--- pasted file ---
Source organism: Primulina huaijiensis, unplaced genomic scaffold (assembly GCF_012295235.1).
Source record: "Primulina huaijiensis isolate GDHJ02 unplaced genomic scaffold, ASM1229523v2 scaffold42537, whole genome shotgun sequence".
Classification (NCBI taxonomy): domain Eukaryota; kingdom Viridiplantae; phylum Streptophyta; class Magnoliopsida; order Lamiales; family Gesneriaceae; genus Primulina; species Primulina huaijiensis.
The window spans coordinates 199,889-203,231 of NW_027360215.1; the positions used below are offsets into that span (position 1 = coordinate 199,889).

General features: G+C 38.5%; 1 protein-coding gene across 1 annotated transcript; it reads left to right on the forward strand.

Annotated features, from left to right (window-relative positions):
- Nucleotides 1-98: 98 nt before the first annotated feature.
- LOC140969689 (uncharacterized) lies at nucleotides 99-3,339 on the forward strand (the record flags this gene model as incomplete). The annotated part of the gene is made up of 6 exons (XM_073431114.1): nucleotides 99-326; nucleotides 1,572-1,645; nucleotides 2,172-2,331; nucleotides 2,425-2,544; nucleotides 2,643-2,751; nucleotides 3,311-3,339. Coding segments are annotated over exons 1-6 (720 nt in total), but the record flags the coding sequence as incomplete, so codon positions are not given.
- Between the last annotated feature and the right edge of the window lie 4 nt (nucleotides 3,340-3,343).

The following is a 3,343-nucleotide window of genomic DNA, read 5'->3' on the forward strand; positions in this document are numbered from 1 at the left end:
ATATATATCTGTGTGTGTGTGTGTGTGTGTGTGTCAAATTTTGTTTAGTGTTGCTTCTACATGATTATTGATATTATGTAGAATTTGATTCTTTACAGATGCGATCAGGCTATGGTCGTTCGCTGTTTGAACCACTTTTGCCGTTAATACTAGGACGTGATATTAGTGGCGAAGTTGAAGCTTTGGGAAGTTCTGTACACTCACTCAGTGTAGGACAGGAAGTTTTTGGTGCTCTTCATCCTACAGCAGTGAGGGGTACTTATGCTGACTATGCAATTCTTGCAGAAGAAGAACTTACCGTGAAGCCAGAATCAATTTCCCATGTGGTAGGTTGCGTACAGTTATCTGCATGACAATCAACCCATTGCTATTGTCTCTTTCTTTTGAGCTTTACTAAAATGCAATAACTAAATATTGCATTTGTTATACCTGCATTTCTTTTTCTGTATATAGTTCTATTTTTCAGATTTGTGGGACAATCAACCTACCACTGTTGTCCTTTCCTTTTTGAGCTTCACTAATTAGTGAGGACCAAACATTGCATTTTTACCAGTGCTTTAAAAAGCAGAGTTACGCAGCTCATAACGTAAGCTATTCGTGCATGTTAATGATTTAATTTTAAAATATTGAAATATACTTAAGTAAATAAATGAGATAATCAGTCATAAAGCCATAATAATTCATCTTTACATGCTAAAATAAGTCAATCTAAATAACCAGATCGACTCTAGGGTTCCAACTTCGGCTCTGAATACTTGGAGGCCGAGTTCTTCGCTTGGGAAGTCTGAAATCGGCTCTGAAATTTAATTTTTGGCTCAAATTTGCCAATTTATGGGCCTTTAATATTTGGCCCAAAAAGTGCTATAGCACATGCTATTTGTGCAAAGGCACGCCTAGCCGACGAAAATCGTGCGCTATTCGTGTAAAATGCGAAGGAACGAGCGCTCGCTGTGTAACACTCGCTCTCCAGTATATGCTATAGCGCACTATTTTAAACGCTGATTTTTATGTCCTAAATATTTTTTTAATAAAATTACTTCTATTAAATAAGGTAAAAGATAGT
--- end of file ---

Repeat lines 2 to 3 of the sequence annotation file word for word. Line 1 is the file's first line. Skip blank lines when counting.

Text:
Source record: "Primulina huaijiensis isolate GDHJ02 unplaced genomic scaffold, ASM1229523v2 scaffold42537, whole genome shotgun sequence".
Classification (NCBI taxonomy): domain Eukaryota; kingdom Viridiplantae; phylum Streptophyta; class Magnoliopsida; order Lamiales; family Gesneriaceae; genus Primulina; species Primulina huaijiensis.